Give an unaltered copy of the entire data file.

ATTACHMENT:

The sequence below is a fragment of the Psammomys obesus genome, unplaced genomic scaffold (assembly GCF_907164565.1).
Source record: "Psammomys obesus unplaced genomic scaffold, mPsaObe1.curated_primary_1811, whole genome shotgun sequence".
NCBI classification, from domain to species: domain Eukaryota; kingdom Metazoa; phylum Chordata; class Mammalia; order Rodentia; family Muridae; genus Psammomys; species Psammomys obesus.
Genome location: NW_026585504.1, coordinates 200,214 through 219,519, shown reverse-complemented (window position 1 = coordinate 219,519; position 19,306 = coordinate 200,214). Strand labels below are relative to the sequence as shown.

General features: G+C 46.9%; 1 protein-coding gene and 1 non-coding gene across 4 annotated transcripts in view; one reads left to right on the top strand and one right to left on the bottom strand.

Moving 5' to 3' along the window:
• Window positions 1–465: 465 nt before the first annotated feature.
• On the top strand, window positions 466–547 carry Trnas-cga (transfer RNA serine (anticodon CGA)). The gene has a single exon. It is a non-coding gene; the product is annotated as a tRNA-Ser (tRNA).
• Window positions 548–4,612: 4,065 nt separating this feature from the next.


The sequence below is a fragment of the Psammomys obesus genome, unplaced genomic scaffold (assembly GCF_907164565.1).
Source record: "Psammomys obesus unplaced genomic scaffold, mPsaObe1.curated_primary_1811, whole genome shotgun sequence".
NCBI classification, from domain to species: domain Eukaryota; kingdom Metazoa; phylum Chordata; class Mammalia; order Rodentia; family Muridae; genus Psammomys; species Psammomys obesus.
Genome location: NW_026585504.1, coordinates 200,214 through 219,519, shown reverse-complemented (window position 1 = coordinate 219,519; position 19,306 = coordinate 200,214). Strand labels below are relative to the sequence as shown.

General features: G+C 46.9%; 1 protein-coding gene and 1 non-coding gene across 4 annotated transcripts in view; one reads left to right on the top strand and one right to left on the bottom strand.

Moving 5' to 3' along the window:
• Window positions 1–465: 465 nt before the first annotated feature.
• On the top strand, window positions 466–547 carry Trnas-cga (transfer RNA serine (anticodon CGA)). The gene has a single exon. It is a non-coding gene; the product is annotated as a tRNA-Ser (tRNA).
• Window positions 548–4,612: 4,065 nt separating this feature from the next.